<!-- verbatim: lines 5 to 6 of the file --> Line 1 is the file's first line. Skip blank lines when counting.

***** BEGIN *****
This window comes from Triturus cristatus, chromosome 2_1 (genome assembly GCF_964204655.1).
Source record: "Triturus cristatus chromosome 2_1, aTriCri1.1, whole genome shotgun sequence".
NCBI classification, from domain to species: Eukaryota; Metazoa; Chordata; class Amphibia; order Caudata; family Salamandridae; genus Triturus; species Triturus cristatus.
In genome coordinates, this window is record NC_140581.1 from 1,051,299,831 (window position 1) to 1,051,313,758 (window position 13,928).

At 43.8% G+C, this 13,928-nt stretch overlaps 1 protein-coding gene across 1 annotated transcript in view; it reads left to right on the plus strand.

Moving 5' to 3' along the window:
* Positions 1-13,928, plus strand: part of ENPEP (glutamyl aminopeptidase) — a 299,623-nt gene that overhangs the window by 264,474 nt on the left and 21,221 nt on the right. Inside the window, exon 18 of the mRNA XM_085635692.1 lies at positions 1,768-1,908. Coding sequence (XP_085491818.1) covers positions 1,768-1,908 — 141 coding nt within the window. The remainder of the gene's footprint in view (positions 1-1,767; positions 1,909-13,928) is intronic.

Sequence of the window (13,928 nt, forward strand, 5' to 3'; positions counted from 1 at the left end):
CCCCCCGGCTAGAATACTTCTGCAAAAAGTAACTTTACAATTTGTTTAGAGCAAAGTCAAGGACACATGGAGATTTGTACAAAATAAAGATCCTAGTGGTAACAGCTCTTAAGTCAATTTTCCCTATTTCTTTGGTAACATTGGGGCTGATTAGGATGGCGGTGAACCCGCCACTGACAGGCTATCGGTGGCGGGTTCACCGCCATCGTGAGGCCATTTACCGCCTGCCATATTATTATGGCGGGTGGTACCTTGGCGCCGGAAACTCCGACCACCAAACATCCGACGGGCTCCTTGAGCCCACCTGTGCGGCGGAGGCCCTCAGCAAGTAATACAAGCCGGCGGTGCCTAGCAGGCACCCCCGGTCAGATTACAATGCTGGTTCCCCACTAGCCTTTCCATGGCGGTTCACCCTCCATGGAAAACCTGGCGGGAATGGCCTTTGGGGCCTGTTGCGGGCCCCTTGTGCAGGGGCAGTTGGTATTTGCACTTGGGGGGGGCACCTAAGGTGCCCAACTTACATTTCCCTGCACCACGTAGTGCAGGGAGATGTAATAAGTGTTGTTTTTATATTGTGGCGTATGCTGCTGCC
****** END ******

At 43.8% G+C, this 13,928-nt stretch overlaps 1 protein-coding gene across 1 annotated transcript in view; it reads left to right on the plus strand.

Moving 5' to 3' along the window: